Code of practice updated
INDUSTRY COLLABORATES TO REFRESH STANDARDS
GRAIN FARMERS OF ONTARIO, the Ontario Agri Business Association (OABA), and the Ontario Canola Growers have recently updated the recommended industry Code of Practice for trade in barley, canola, corn, oats, and wheat in Ontario.
The Code of Practice, which must be posted at each licensed country or terminal elevator, specifies how deliveries to country or terminal elevators will be inspected and serves as a framework on how disputes should be addressed.
The updated code establishes responsibilities for farmers delivering and elevators receiving grain. It reaffirms that barley, corn, canola, oats, and wheat (identified commodities) are to be inspected at delivery on the basis of the grades established under the Canada Grain Act. Elevators and operators are expected to have the necessary equipment, calibration charts, and trained personnel to ensure that results are consistent with the standards set by the Canadian Grain Commission (CGC). After the grain has been inspected, the farmer can request the grade, dockage, condition, and moisture that was assigned to the load.
At the time of delivery, a sample of grain, no less than 1 kg in weight, will be taken and retained for a period of 24 hours. If a dispute is initiated, the sample will then be sent to a third-party lab or the CGC for analysis. The Code also specifies how the costs associated with testing will be handled, with the producer and elevator sharing the cost of forwarding the grain sample, and the fees associated with testing the sample the responsibility of the party found to be in error.
For other quality commercial specifications outside of the CGC standards, such as falling number and DON, the agreed contract terms will prevail. If testing is conducted by the elevator operator at the time of delivery and the delivery agent wishes to initiate a dispute, a sample can be sent to a third-party for assessment and the dispute resolution process followed.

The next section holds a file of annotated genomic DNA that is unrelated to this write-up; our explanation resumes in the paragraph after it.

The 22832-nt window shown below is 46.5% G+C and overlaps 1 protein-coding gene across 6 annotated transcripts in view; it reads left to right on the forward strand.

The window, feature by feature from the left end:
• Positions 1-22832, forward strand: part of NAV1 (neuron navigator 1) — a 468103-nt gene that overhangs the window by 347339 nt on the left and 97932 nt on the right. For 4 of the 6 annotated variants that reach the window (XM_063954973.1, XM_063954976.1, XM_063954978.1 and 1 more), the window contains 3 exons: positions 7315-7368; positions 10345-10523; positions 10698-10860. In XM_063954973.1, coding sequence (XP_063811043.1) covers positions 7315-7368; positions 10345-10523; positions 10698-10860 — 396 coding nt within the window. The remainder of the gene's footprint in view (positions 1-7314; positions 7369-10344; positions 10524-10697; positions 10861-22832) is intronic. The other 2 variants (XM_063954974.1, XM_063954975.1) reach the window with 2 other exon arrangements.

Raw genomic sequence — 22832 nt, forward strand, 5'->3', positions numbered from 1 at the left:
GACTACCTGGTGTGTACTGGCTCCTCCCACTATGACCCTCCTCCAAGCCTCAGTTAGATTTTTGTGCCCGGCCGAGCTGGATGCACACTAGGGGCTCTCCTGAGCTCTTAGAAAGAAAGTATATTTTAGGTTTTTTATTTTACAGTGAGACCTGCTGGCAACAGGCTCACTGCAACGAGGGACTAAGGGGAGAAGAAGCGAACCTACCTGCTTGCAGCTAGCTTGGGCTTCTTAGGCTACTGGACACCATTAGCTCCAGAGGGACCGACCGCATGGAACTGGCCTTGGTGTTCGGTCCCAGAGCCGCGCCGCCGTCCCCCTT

Soybeans are covered under the Agreement for the Marketing of the Ontario soybean crop which was agreed upon in 2016.
The agreement applies to farmer deliveries of soybeans and allows for market forces to dictate the costs associated with drying and handling soybeans.
Under the terms of the agreement, charges for cleaning and handling, and drying charges/moisture discounts are to be agreed upon by the farmer and the dealer through competitive market forces prior to delivery.
Disputes can be addressed by forwarding a sample to a CGC inspector or another mutually agreed-upon third party inspector. The Agreement specifies how expenses related to inspection will be allocated between the parties.
Grain Farmers of Ontario has worked closely with industry partners to update the Code of Practice.
“It’s important that farmers and elevator operators have a clear, concise, and detailed framework that outlines how their crops will be assessed and graded,” says Dana Dickerson, manager of market development at Grain Farmers of Ontario. “We also want to ensure that any disputes are handled quickly, efficiently, and transparently.”
“There have been significant changes to the grain industry since the Code of Practice was first established. Ontario Agri Business Association was pleased to work with Grain Farmers of Ontario and Ontario Canola Growers to review and update this document to ensure it properly reflects current conditions and will be an important tool for both elevators and producers,” says Ron Campbell, operations and member services manager at OABA.
The updated Code of Practice and 2022 soybean marketing Agreement can be found online at www.gfo.ca/marketing. •